As a believer, you are not left to your own resources to cope with problems. Even when you don’t know the right words to pray, the Holy Spirit prays with and for you, and God answers. With God helping you pray, you don’t need to be afraid to come before him.
Ask the Holy Spirit to intercede for you “in harmony with God’s own will.” Then, when you bring your requests to God, trust that he will always do what is best.
Every person needs to hear a “wonderful.” Here is why. Companies spend billions of dollars to convince us that we are chubby, smelly, ugly and out-of-date. Inadequacy indwells a billion hearts.
Would you distribute encouragement? Will you make some happiness happen? Will you remind humanity that we are made in God’s image? That we are chosen, destined, and loved?
Start by listening intently. Ask someone to tell you his, or her, story. Give the rarest of gifts— your full attention.
Praise abundantly. Biblical encouragement is no casual, kind word but rather a premeditated resolve to lift the spirit of another person. Everyone needs a cheerleader.
Give the gift that God loves to give—the gift of encouragement. This is how happiness happens.
Now may the Lord of peace himself give you peace at all times in every way. The Lord be with you all.— II Thessalonians 3:16 ESV
Paul began his letter by giving thanks to the LORD for the Thessalonians (II Thessalonians 1:3) and he closes the letter with the blessing “The Lord be with you all.”
Today, may the LORD of peace grant you peace at all times and in every way, and may He be with you wherever you go and in whatever you do.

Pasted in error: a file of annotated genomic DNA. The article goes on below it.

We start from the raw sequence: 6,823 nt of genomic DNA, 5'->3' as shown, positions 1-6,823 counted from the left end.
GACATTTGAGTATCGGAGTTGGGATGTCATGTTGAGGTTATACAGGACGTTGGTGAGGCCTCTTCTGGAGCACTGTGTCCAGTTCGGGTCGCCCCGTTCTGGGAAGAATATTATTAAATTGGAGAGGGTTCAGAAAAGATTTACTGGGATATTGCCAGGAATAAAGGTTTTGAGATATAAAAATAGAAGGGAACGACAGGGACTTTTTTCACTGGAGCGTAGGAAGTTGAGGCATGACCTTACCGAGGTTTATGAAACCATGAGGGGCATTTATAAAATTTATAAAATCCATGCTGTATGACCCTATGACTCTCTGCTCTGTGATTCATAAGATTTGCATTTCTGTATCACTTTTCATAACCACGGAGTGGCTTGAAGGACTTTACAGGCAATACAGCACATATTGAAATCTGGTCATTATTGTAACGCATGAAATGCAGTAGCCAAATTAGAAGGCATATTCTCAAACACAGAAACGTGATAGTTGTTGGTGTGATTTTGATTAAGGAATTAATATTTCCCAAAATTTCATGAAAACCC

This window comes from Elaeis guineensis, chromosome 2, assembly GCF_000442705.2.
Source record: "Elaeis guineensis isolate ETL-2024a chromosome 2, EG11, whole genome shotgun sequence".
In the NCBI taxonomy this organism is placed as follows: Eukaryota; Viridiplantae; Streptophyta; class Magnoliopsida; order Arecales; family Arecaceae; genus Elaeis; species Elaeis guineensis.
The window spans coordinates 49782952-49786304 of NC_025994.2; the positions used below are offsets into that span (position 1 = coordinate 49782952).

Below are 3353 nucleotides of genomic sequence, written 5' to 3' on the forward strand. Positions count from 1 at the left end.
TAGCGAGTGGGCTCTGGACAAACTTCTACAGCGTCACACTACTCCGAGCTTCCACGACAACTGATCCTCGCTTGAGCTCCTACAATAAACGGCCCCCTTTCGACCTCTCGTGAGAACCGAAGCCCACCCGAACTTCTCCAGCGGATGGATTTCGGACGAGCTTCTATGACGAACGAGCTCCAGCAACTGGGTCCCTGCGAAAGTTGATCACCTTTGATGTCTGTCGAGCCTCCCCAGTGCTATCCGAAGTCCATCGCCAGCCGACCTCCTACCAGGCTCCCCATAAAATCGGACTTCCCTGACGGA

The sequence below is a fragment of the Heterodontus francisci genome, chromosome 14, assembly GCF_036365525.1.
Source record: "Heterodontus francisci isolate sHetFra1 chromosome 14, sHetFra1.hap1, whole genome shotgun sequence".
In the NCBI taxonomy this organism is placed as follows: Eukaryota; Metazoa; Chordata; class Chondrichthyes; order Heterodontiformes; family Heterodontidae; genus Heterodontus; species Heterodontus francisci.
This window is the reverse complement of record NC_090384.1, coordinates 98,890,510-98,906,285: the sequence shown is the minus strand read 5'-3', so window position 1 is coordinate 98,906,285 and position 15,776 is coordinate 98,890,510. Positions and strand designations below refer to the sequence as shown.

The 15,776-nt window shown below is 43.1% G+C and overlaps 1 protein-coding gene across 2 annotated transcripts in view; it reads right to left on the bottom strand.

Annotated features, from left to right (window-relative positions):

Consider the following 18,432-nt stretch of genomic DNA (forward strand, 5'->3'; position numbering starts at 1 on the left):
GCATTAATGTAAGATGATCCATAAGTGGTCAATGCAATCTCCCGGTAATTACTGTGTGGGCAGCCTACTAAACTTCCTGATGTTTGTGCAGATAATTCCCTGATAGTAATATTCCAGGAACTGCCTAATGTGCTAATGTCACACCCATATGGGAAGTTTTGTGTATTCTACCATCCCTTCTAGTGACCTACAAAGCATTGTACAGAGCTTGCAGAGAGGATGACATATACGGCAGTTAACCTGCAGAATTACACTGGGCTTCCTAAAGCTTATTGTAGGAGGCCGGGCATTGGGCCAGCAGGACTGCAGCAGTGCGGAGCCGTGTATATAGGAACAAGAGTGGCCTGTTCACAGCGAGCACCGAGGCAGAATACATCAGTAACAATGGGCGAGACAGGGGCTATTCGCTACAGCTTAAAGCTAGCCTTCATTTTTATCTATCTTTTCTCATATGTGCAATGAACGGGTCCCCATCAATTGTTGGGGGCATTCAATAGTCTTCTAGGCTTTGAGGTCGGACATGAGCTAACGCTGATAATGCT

Delight yourself in the Lord and He will give you the desires of your heart.—Psalm 37:4
God’s blessings are so rich and abundant that we must guard against loving Him merely for what He gives us. He Himself is to be the greatest passion of a believer’s life. And if this is true of us, then we will prioritize Him over possessions, vocation, and even other relationships.
Yet some people miss the true message of Psalm 37:4 because they focus only on the part that seems to say they can get what they want from God. It’s important to notice that the qualifying statement attached to that promise is devotion to Him: “Delight yourself in the Lord; and He will give you the desires of your heart” (emphasis added).
Although God “richly supplies us with all things to enjoy,” they should never supplant our delight in Him (1 Timothy 6:17). For instance, God has made it possible for me to travel and photograph some beautiful places, but I know that the key to enjoying life is to delight in Him above all else. God’s rightful place is as Lord of our life; to give anything else that position puts us at risk and dishonors Him.
The human heart is naturally selfish, and without God as top priority, we will likely pursue earthly goods and pleasures. But when He is our first love, those cravings are replaced by desires that fit His will and purpose for us.
Although David faced great tragedy and heartache, he understood that a heart devoted to the Lord also knows delight and blessing. Take David’s words to heart, and let the Lord become your top priority. You will discover that knowing Him is your greatest delight.